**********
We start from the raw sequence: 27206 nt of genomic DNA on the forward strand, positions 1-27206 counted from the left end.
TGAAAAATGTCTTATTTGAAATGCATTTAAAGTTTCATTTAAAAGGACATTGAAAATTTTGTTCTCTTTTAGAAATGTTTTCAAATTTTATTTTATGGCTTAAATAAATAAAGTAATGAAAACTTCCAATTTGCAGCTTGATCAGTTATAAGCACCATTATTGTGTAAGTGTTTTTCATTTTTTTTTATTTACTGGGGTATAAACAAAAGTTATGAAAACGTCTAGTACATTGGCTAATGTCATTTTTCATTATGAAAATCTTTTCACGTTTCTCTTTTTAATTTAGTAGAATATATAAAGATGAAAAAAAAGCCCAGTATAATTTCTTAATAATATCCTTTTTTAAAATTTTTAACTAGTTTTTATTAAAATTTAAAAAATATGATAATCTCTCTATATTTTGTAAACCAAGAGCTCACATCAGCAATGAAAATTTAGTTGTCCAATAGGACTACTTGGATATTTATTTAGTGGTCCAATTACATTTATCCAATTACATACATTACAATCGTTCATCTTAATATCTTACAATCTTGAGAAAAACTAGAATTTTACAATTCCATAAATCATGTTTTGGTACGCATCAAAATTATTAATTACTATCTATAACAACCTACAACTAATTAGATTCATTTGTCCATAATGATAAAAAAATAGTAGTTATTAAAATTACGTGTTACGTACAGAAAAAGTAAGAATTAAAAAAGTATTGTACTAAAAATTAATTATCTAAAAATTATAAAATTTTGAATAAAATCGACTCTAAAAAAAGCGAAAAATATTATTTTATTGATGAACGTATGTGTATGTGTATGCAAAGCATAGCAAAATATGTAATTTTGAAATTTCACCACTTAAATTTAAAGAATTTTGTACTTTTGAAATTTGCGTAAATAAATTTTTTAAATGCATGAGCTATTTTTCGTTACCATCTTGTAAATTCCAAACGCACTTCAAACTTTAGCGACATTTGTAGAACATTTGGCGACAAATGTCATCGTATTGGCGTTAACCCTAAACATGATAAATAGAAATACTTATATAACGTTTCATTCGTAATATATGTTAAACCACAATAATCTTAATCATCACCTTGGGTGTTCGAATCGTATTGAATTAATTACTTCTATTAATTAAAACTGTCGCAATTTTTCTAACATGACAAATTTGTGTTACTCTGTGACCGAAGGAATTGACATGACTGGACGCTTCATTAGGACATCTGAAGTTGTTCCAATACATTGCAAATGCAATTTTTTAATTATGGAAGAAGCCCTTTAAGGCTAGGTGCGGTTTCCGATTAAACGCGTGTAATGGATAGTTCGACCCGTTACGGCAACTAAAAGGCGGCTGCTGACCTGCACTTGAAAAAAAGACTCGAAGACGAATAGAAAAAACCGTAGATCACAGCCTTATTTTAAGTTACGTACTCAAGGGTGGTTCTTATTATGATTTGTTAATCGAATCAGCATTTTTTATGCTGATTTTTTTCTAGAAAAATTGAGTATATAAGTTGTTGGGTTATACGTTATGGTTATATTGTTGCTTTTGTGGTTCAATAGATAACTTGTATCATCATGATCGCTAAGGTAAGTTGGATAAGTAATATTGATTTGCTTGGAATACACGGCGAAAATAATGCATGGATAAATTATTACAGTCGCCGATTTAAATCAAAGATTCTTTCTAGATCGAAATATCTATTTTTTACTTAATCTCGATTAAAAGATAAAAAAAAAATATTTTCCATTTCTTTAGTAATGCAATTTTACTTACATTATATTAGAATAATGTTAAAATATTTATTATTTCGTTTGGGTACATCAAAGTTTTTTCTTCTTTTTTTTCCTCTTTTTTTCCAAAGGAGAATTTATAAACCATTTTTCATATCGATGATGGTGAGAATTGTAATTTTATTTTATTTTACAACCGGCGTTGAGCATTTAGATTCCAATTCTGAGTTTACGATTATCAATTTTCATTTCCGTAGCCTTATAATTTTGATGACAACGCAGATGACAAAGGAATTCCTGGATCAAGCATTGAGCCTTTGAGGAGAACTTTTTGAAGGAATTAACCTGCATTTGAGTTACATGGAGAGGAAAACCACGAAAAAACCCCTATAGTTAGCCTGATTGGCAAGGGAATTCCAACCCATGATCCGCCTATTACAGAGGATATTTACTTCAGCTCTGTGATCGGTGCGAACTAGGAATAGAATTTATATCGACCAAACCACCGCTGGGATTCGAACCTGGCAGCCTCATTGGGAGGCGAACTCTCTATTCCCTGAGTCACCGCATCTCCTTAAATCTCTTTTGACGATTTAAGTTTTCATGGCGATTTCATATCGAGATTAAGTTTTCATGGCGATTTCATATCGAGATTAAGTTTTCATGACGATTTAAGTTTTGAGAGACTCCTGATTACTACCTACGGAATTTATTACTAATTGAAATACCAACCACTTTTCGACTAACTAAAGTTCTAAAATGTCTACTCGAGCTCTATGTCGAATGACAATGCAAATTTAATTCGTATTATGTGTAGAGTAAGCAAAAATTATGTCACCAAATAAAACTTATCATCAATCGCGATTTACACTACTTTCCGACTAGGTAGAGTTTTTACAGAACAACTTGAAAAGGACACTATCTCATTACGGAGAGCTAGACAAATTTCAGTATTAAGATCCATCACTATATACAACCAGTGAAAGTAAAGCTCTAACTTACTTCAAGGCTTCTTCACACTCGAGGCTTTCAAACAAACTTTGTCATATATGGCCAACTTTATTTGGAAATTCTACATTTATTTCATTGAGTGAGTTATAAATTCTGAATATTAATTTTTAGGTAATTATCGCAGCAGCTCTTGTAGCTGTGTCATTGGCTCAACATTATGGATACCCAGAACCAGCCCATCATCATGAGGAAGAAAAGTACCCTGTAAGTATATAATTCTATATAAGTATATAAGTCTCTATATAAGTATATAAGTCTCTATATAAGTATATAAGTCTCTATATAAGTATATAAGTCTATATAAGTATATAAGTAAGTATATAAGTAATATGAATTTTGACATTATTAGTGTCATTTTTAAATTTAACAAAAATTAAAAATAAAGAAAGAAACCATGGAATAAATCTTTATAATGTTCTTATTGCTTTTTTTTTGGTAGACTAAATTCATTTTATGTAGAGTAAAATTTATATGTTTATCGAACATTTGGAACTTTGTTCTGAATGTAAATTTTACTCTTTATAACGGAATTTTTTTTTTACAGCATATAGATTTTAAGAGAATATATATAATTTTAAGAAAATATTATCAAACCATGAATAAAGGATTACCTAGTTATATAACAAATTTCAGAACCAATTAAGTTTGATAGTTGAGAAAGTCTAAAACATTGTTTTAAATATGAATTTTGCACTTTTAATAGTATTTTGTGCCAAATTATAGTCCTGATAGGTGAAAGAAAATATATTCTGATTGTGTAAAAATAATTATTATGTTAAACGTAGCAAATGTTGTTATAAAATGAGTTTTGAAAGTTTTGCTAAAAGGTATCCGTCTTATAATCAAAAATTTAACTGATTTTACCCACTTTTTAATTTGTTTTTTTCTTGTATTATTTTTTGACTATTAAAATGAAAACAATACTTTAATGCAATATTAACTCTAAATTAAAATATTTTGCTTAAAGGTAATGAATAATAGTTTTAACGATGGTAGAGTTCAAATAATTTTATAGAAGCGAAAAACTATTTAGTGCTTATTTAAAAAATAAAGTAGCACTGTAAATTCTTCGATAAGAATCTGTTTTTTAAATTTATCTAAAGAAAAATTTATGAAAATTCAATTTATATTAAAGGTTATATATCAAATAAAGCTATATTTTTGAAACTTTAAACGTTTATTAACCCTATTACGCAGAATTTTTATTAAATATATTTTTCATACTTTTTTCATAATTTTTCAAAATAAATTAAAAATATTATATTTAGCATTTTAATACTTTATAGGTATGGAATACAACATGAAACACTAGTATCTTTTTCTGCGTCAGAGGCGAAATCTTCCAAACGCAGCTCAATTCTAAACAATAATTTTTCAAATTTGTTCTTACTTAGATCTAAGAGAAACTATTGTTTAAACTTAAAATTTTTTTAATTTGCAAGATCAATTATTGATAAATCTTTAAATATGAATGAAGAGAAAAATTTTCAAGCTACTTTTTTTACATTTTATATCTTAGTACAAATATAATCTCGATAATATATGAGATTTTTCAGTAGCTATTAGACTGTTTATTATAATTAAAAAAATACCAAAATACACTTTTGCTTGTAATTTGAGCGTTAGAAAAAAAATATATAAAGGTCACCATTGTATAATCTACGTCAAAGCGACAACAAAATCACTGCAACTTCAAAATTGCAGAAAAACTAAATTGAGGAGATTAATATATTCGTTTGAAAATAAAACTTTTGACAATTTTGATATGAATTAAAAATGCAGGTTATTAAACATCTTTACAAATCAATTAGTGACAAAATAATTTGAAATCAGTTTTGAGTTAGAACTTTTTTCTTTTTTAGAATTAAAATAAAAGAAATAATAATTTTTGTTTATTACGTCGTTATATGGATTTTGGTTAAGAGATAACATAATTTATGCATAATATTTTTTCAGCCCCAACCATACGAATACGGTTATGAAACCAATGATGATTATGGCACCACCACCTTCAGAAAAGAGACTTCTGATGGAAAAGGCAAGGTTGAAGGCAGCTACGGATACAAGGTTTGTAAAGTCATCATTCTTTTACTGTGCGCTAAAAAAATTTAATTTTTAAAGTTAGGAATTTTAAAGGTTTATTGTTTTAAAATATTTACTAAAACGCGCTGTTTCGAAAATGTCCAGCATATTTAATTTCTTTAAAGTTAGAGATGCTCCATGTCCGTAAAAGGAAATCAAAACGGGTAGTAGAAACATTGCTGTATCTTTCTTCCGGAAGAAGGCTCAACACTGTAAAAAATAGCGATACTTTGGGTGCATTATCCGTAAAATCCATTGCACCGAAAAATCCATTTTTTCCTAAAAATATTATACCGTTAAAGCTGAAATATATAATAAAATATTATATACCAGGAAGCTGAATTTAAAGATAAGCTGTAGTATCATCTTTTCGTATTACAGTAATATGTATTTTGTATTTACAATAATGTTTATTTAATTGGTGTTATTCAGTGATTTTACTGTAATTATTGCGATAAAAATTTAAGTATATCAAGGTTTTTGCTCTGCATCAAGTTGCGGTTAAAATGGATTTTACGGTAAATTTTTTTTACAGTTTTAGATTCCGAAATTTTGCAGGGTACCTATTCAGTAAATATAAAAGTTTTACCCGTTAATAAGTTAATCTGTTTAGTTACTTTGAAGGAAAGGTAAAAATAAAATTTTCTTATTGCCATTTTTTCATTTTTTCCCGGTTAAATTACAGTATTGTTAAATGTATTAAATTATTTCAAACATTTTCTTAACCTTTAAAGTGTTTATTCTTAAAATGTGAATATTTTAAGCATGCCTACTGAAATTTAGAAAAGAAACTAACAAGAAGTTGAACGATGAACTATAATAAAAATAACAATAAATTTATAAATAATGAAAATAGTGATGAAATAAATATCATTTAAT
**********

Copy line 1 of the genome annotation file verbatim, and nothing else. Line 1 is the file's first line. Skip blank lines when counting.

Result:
We start from the raw sequence: 27206 nt of genomic DNA on the forward strand, positions 1-27206 counted from the left end.